NOAA -- The National Oceanic and Atmospheric Administration
NOAA National Environmental Satellite, Data, and Information Service (NESDIS)

News & Articles Archive

Photo of Rocket taking off
NASA and the National Oceanic and Atmospheric Administration (NOAA) have appointed a board to investigate an instrument anomaly aboard the Geostationary Operational Environmental Satellite (GOES) 17 weather satellite currently in orbit.
Depiction of How Radio Occultation Works
NESDIS has awarded contracts to three satellite companies as part of the Commercial Weather Data Pilot (CWDP) Round Two.
The track and intensity of Hurricane Irma
This story, originally published on August 30, 2018, has been updated. On September 10, 2017, Hurricane Irma made landfall in South Florida. One of the strongest storms ever recorded in the Atlantic, Irma left behind a trail of destruction from the Caribbean to the Florida Keys. But thanks to improvements in weather prediction models and data from NOAA satellites, Irma's 5-day track forecasts were remarkably successful, giving communities adequate time to prepare for the storm's impacts.
Picture of the earth
This week, NOAA will begin releasing GOES-17 Advanced Baseline Imager (ABI) “beta” level data and imagery—data which are still preliminary and not yet fully ready for use--to forecasters and scientific partners. This is an important step in making sure that GOES-17 is ready to do its job of providing timely, accurate data for weather forecasting and environmental monitoring.
Weather Map
As California chokes on thick wildfire smoke, emergency responders look to a combination of powerful new NOAA satellite sensors and advanced NOAA weather models to provide accurate forecasts of smoke movement. Wildfire smoke can spread thousands of miles from its source, affecting visibility and weather. Smoke from a wildfire is made up of microscopic particles that can penetrate deep into a person’s lung and eyes, and exposure can lead to a range of health problems, from burning eyes to aggravated chronic heart and lung diseases and even death.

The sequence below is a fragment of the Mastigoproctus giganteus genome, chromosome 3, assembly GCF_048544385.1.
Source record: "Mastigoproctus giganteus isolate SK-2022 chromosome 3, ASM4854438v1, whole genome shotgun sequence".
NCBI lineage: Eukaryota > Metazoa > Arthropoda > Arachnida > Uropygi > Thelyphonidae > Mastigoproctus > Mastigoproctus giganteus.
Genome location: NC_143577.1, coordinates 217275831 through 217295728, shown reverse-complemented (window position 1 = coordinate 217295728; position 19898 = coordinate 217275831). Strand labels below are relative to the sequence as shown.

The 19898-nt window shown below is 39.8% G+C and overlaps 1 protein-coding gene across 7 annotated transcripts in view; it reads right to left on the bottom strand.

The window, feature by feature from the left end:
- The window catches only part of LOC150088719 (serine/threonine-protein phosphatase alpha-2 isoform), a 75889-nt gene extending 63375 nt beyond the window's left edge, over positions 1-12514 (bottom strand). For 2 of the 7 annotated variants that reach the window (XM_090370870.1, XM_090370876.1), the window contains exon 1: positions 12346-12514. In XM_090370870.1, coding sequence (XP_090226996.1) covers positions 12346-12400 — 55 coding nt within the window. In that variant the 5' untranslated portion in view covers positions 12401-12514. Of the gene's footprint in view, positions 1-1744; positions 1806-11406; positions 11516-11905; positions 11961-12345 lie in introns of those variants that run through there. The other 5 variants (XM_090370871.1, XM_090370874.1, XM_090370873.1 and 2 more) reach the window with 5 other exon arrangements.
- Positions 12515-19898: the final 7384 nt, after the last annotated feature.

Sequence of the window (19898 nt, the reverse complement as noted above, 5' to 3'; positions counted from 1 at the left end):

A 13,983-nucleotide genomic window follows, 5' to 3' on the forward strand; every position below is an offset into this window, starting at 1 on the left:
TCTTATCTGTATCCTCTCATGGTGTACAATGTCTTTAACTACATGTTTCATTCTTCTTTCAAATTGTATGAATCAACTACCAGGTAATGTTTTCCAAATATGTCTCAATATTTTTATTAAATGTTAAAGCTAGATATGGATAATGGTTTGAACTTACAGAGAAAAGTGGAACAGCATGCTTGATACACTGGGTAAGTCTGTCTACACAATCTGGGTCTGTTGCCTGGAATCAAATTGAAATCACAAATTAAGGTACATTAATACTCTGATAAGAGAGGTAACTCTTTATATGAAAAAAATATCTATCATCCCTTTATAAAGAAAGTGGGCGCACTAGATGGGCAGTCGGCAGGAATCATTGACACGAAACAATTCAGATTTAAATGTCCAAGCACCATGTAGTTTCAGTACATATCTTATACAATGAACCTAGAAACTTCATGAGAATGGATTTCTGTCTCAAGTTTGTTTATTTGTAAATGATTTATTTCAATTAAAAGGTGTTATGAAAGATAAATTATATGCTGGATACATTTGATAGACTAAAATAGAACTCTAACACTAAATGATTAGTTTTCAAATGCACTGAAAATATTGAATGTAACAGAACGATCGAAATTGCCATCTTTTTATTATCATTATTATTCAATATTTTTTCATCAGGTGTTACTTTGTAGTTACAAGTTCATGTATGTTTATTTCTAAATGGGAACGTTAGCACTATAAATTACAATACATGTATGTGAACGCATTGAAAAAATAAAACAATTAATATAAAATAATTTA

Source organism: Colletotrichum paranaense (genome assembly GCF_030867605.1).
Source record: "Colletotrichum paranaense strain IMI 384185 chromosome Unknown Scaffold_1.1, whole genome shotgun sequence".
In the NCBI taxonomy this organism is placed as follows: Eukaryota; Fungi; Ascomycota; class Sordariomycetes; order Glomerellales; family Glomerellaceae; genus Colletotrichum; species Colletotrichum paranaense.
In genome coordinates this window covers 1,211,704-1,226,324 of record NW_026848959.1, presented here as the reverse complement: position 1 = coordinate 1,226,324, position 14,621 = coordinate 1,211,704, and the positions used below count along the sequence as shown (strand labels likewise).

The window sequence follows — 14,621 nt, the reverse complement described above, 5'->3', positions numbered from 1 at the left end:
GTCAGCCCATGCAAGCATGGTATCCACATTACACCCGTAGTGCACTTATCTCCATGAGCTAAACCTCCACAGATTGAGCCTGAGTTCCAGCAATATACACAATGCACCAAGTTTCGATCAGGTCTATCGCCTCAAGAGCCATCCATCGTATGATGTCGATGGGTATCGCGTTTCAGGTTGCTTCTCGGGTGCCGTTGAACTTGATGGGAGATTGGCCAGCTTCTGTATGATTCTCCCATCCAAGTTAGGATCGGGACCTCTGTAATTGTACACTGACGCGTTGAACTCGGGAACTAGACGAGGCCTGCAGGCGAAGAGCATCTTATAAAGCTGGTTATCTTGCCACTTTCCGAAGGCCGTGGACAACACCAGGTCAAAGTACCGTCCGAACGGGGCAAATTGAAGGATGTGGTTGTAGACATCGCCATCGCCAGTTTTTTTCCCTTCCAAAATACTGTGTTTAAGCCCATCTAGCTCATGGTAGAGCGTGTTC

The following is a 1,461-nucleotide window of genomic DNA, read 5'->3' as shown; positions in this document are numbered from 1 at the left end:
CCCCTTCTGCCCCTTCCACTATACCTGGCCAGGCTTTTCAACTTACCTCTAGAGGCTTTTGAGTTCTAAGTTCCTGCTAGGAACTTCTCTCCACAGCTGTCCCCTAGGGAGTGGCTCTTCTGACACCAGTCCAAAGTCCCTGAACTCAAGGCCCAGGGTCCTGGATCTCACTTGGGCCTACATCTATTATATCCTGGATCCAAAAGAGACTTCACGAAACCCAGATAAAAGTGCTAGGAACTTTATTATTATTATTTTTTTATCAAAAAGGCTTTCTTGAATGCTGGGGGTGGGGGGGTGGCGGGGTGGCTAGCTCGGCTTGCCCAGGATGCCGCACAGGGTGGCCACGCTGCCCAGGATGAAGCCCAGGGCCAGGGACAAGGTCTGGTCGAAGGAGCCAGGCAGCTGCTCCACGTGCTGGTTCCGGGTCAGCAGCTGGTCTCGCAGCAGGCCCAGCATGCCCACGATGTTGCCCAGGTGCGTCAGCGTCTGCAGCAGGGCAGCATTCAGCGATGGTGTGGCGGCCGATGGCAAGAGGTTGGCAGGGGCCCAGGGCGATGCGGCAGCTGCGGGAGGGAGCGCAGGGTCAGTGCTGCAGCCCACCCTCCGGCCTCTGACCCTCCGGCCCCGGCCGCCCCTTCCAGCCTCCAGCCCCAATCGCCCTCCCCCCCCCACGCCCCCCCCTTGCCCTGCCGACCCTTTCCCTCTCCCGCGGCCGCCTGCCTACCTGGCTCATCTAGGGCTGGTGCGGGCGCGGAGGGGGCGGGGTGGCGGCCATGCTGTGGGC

Screenshot of a united states map
Every day, NOAA’s network of satellites and Earth-based observation system collect some 20 terabytes of environmental data. This enormous collection of observations allows us to forecast the weather, monitor Earth’s climate and oceans, and map natural hazards – helping save lives, protect our infrastructure and support our economy. 
Pam Sullivan - A leader in the development of satellite technology.
Women make up nearly half of our country's workforce, but only about 25 percent are employed in STEM (science, technology, engineering and mathematics) fields. We want to celebrate the trailblazing women within NOAA who prove that women play a critical role in the continued success of our organization. If there are any girls out there who love science, weather and space - we have some role models for you! 
Carr Fire
With raging wildfires torching the Western landscape, and six billion dollar weather-related disasters already experienced in the U.S. this year, the demand for NOAA's Satellite and Information Service (NESDIS) weather related data is at an all-time high. To help expand the availability and use of this data, NESDIS is looking to partner with private firms to find better, faster ways to process, exploit and distribute NOAA's satellite weather data. 
Ocean Colors
The chemistry of our oceans is changing. NOAA satellites are gathering data that shows the coastline of the Atlantic is absorbing more carbon dioxide (CO2) than ever before in human history, mirroring the increase of the gas in our atmosphere. The result is something we can’t always see with our eyes, or even notice from the coast.